China’s Stocks Fall on Concern Japan Tensions May Hurt Economy
Guangzhou Automobile Group Co., which has ventures with Japanese automakers including Toyota Motor Corp., slid to a record low as a Chinese industry association said some dealerships that sell Japanese cars shut after outlets were attacked. Chengdu Galaxy Magnets Co., which derived two-thirds of revenue from Japan, dropped to the lowest this month. Zijin Mining Group Co. and Jiangxi Copper Co. led a gauge of material producers to the biggest slump among 10 industry groups.
“Historically, whenever there’s unrest nearby, stocks will decline because of the uncertainty,” Zhang Gang, a strategist at Central China Securities Holdings Co., said by phone in Shanghai today. “With no new stimulus from the central bank, investors are negative and stocks keep going down.”
The Shanghai Composite Index (SHCOMP) slumped 0.9 percent to 2,059.54 at the close, the lowest close since Sept. 6, while the CSI 300 Index (SHSZ300) declined 1 percent to 2,235.24. The Hang Seng China Enterprises Index (HSCEI) of Chinese companies traded in Hong Kong retreated 0.9 percent. The Bloomberg China-US 55 Index (CH55BN), the measure of the most-traded U.S.-listed Chinese companies, slid 1.7 percent in New York.
The Shanghai Composite had fallen 6.4 percent this year on concern the government isn’t loosening monetary policy or introducing stimulus policies fast enough to counter the slowdown in the economy. It’s valued at 9.4 times estimated earnings, compared with the 17.5 average since Bloomberg began compiling the weekly data in 2006.
China reserves the right to take further action concerning its island dispute with Japan, Chinese Defense Minister Liang Guanglie said at a briefing today with U.S. Defense Secretary Leon Panetta. Japan Chief Cabinet Secretary Osamu Fujimura said the government received a report that two Japanese landed on one of the disputed islands today and left after being warned by the Coast Guard. Fishing boats that are suspected to be from China or Taiwan were seen near islands disputed between Japan and China, Kyodo News reported, citing Japan’s Coast Guard.
China and Japan’s worst diplomatic crisis since 2005 is putting at risk a trade relationship that’s tripled in the past decade to more than $340 billion. Panasonic Corp. and Canon Inc. yesterday said they’re shutting some plants in China through today and the China Automobile Dealers Association said the protests will hurt sellers of Toyota, Honda Motor Co. and Nissan Motor Co. cars in China more than Japan’s March 2011 earthquake.
Guangzhou Automobile declined 0.7 percent to 5.49 yuan, extending a record low. In Hong Kong, Dongfeng Motor Group Co., which produces cars with Nissan in China, plunged 4.8 percent to HK$9.16. Chengdu Galaxy Magnets Co., a magnetic alloy component maker that derived 69 percent of 2011 revenue from Japan according to Bloomberg data, slid 1.7 percent, extending yesterday’s 5.6 percent drop.
Stocks also fell after the Chinese central bank said it’s placing more emphasis on price stability, boosting concern it will delay easing monetary policy even as the economy slows.
The People’s Bank of China is focusing more on keeping “overall price levels basically stable,” it said in a report yesterday from Beijing. The authority has held off from loosening monetary policy further after cutting interest rates in June and July. Inflation that accelerated for the first time in five months in August may limit any monetary easing.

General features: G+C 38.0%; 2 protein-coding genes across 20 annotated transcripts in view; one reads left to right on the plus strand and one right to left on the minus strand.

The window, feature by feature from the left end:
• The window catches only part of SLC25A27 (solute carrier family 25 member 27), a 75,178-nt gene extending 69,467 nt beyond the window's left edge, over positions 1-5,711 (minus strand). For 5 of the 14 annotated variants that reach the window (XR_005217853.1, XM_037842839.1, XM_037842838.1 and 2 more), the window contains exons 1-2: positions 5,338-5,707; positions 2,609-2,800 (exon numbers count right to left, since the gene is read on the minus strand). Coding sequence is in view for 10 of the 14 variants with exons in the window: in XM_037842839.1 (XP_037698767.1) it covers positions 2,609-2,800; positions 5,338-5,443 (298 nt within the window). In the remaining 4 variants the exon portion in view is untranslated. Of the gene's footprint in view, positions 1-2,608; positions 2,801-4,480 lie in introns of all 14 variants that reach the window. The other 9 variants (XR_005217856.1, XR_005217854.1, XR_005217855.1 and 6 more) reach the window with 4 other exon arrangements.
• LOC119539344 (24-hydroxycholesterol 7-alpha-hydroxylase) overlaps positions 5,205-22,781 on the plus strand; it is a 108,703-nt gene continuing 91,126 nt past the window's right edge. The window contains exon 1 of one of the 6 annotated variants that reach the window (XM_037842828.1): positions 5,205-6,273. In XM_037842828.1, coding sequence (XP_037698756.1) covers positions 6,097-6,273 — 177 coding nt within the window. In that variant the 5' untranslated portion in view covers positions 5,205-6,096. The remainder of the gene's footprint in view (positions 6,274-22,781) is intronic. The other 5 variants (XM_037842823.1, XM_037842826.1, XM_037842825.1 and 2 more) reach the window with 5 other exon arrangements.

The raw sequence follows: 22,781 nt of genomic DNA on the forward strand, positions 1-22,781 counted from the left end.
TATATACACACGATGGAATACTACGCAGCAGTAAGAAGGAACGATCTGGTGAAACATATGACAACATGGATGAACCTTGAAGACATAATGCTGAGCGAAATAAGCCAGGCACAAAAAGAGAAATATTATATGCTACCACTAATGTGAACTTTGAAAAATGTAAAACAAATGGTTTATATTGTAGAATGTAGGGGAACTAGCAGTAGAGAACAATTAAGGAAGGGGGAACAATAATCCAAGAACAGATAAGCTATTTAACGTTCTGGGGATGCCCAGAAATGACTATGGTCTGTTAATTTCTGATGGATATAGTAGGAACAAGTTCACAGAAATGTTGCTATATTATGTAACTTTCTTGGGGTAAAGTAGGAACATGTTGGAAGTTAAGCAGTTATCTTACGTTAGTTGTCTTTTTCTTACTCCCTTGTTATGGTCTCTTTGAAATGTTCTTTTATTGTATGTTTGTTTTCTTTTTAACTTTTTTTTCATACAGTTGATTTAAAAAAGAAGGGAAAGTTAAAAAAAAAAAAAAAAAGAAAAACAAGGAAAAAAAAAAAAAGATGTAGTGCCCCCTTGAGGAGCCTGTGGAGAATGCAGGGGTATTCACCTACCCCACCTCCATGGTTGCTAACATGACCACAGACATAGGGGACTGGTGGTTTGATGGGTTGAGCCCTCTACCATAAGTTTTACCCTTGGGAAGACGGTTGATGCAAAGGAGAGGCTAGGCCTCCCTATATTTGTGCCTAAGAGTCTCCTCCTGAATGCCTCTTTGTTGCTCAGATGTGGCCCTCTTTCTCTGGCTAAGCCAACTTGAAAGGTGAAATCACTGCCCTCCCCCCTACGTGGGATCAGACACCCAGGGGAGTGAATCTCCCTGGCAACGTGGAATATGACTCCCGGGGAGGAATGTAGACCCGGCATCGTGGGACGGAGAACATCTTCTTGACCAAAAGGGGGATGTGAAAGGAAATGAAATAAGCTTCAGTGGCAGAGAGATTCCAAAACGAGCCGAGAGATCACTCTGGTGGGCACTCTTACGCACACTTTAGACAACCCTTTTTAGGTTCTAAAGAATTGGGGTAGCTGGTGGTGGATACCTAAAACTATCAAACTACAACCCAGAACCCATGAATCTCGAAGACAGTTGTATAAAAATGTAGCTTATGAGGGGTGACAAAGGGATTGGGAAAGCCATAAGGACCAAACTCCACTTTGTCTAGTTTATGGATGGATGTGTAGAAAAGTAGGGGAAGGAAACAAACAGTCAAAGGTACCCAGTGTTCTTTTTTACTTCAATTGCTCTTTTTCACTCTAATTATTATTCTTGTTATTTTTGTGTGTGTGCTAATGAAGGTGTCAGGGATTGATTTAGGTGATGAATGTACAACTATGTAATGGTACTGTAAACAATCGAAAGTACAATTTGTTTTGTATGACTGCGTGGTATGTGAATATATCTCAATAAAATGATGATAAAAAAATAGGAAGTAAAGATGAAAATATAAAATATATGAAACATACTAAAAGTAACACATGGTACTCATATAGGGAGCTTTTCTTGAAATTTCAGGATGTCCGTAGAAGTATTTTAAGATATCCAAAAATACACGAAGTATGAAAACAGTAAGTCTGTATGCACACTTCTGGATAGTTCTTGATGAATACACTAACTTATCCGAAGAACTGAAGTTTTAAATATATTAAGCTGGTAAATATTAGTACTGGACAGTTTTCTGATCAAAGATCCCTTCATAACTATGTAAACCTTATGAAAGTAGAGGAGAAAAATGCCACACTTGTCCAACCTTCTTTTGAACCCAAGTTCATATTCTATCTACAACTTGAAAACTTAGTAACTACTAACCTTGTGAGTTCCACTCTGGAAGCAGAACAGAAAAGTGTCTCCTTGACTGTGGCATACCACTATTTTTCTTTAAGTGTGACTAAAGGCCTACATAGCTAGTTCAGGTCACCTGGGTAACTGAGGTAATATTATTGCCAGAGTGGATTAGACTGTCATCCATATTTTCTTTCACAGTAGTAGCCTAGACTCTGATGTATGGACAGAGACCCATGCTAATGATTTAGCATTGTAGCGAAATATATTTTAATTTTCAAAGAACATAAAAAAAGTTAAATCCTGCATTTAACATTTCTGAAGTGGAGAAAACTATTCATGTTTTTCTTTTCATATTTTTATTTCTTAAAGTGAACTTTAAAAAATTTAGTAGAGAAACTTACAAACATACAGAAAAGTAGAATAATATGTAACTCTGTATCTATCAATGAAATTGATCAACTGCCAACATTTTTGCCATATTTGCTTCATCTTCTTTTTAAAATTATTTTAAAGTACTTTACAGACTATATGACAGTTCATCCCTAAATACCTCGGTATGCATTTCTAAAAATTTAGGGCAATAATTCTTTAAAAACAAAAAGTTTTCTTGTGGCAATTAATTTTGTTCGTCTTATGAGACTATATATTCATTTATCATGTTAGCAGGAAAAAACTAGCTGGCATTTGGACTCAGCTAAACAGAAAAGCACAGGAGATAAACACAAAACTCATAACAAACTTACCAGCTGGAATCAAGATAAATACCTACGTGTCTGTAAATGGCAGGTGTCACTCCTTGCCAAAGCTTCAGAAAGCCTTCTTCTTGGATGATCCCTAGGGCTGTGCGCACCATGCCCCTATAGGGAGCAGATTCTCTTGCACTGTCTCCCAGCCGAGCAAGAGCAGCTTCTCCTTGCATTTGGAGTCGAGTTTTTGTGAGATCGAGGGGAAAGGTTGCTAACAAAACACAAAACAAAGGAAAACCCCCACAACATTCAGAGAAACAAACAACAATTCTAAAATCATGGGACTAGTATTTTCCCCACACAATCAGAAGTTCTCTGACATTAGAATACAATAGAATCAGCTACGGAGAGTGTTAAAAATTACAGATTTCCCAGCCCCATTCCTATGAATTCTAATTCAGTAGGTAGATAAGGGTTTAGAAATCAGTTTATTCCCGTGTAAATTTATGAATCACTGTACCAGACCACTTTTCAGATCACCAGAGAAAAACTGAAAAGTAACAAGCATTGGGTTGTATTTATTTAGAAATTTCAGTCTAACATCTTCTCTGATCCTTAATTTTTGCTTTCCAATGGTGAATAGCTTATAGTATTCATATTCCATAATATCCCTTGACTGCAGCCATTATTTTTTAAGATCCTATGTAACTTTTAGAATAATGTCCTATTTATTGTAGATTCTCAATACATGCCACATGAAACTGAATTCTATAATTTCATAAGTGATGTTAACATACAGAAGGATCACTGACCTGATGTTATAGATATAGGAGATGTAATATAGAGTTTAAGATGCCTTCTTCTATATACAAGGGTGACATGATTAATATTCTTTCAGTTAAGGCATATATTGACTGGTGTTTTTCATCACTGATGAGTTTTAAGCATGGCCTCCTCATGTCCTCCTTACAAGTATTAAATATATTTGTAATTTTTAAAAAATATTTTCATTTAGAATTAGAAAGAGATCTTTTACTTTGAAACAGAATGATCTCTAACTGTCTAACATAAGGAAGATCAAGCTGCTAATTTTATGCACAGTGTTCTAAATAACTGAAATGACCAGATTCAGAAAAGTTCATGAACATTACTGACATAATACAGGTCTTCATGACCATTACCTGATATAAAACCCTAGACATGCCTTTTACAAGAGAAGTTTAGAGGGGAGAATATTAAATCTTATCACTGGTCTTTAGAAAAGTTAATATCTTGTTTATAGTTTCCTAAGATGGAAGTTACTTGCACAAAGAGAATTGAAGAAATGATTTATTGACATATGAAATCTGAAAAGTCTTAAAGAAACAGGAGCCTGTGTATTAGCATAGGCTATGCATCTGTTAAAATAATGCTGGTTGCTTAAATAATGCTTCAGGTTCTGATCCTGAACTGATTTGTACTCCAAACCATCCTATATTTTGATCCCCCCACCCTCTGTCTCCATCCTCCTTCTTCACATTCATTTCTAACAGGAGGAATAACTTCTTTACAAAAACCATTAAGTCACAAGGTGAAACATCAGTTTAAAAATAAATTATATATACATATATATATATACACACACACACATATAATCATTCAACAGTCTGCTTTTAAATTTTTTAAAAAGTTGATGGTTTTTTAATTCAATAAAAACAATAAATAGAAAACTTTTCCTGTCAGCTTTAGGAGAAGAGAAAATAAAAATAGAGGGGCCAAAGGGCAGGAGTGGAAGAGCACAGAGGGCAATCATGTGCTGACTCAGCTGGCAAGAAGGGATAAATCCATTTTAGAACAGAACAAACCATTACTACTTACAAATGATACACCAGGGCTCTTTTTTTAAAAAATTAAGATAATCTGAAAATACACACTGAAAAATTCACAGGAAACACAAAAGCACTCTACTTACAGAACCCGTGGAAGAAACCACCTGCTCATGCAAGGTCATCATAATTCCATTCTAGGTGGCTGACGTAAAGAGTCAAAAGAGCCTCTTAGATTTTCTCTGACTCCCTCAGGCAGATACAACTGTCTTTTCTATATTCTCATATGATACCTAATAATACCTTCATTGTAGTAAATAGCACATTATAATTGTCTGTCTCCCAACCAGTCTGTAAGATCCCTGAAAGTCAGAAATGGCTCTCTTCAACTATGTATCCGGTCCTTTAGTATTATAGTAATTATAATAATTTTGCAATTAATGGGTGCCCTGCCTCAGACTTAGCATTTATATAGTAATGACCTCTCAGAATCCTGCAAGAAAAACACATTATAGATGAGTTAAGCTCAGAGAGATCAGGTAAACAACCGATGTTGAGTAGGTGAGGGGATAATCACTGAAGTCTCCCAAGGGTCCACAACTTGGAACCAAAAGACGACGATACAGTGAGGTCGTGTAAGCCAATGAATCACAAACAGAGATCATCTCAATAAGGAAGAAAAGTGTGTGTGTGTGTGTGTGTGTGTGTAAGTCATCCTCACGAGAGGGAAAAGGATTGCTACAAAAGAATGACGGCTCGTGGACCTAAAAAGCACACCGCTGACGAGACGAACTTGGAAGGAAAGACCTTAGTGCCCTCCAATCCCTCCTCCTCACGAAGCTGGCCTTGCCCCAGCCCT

A third round of quantitative easing announced last week by the U.S. Federal Reserve reduces room for China’s policy easing as it may add to the nation’s inflationary pressure, Industrial Securities Co. said in a report yesterday.
The Shanghai Composite has gained 0.6 percent this month amid speculation QE3 will spur inflows in emerging markets. A rebound for stocks isn’t sustainable because the fundamentals of cyclical industries may not improve until the first half of next year, Cheng Dinghua, an analyst at Essence Securities, said in a report dated yesterday. Essence was second ranked for equity strategy research by New Fortune magazine last year.
A gauge of material stocks in the CSI 300 lost 2.2 percent, the most among the 10 groups. Zijin Mining, the biggest gold producer lost 2.3 percent to 3.89 yuan. Jiangxi Copper, the largest copper producer, slid 2.5 percent to 21.88 yuan. Commodities fell for the first time in eight days on concern that the U.S. stimulus may not be enough to jumpstart the U.S. economy and spur demand.
The Standard & Poor’s GSCI Index of 24 raw materials tumbled 2.2 percent to 678.68, the biggest one-day drop since July 23. Copper prices fell as much as 0.8 percent to $8,238 a metric ton on the London Metal Exchange, while spot gold fell as much as 0.4 percent to $1,753.75 an ounce.
Australia, the world’s biggest iron ore exporter, reduced its price forecasts for this year and next on concern that a slowing economy in China will curb demand growth.
China’s economy continues to face some difficulty for a period of time on the sluggish U.S. and European economies and because of domestic factors, according to a commentary published by Xinhua News Agency.
Chinese new home prices rose in fewer cities last month than in July, reducing concern that the government may issue new tightening measures. Prices climbed in 35 cities out of the 70 the government tracks, according to data released by the statistics bureau. Prices fell in 19 cities, the data showed.
Poly Real Estate Group Co., the second-biggest developer, gained 1.1 percent to 9.82 yuan. Gemdale Corp. advanced 0.2 percent to 4.87 yuan.
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